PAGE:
Money is at the crux of many ethical dilemmas in the marketplace. Choices are often made in a moment, and in that moment a person’s or organization’s history, values, preferences and ethics come together.
Consider the $561,000 bequest from Raymond Brown, now deceased, to the Lodi Valley Historical Society in Lodi, Wisconsin. A stipulation connected to the bequest, however, was that the entire Society board must resign and agree never to hold a governing role in the Society again (Lodi board quits so group can accept gift. 2005, March 5. Milwaukee Journal Sentinel, p. 2B). Deciding how to respond did not just affect the board, but members of the Historical Society and the surrounding community. Because the board initially balked at resigning, believing it an unreasonable and perhaps unethical demand, seven Lodi Historical Society members decided to sue the board so the money would not be lost. The embattled board resigned just as the court case was about to begin.
A situation like this creates what Laurie Calhoun calls a “Dirty Hands” scenario, where “doing the right thing may or may not lead to good consequences” (Calhoun, Laurie. 2004. The Problem of “Dirty Hands” and Corrupt Leadership. The Independent Review, 8(3), 363-385). One might go even further. This illustration removes the possibility of any right choice. Everyone gets caught in the moral quandary. Everyone ends up with dirty hands—the donor not distinguishing between giving and manipulating, the board caught between moral principle and the fiscal health of the organization, and the Society—brutally fighting over competing loyalties.
Expectations of others, institutions, and marketplace also converge on those making ethical choices. .Much of the literature on the subject is polarized between practical positions of understanding money as something to use (consumption) or something to protect (conservation). Where the literature is more reflective in nature, it tends to be religious or philosophical and invites the seeker to not be materialistic (ascetic).
Might a better way be to construct moral meaning be to draw on themes of creation: defining, building, increasing, managing and growing?
It can be observed that when the ethical literature—whether consumption, conservation or ascetic in orientation—begins to detail what should be done to make the world better, it readily uses creation themes. This is because economic language in consumption, conservation or being ascetic is incomplete. People and organizations with these orientations normally use language that focuses on taking, stopping or withdrawing, so they must appropriate other language in order to describe what they wish to build. It is ironic that people and organizations in such apparent disagreement must borrow from the same perspective in order to cast a vision.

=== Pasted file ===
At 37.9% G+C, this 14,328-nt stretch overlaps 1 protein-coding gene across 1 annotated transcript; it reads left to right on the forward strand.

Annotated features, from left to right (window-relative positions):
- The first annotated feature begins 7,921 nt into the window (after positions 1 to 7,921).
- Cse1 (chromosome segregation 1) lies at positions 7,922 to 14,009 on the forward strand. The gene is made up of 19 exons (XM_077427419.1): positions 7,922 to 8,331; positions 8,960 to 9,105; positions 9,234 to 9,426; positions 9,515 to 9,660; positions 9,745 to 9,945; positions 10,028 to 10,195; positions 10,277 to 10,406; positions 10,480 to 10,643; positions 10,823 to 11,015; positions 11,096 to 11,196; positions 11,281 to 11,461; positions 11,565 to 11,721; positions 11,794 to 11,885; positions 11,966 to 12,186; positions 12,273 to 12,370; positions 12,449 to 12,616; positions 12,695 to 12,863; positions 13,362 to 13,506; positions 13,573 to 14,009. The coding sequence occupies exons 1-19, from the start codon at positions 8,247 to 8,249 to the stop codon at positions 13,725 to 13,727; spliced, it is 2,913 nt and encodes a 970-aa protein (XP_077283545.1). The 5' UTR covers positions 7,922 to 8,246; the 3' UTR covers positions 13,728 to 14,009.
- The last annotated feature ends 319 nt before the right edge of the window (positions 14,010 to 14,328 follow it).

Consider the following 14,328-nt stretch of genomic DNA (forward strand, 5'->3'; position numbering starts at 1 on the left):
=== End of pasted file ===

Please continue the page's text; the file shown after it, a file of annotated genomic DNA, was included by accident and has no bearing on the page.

For example, a consumption-oriented person wishing to protect the free-market society so they can remain a consumer must expand language to that of building and managing that market. If the market disappears they cannot function as a consumer. They must seek to build and manage protections to preserve (conserve) the market. At the moment they begin speaking of preserving the ability to consume, they move into creation space.
Similarly, the conservation-oriented organization that wants to preserve a resource must expand language to that of building and managing in order to describe how it intends to succeed. An organization cannot conserve a thing without consuming resources to do so.
The ascetic perspective does not escape the language problem either. In order to describe how to withdraw and create sanctuary from the material world, the ascetic perspective must also build and manage. Even hermit’s caves get organized.
Consider an ethical dilemma your organization faces. Which of these orientations is in play? How might a creation orientation create a new range of options for how to manage that dilemma?
Mark L. Vincent is the CEO of Design Group International. He serves as a CLA Leader2Leader facilitator and is actively involved as a subject matter expert and faculty for the CLA Outcomes Academy – Online. His post today is an except from his work entitled, Creation: the moral meaning of money (2005 Design For Ministry.)
Outcomes365 is a yearlong training intensive that equips men and women for leadership excellence. Based on Biblical principals and practical applications, participants have the opportunity to immediate apply what they learn. Christian Leadership Alliance believes that it is in ‘the doing’ the most profound transformation happens.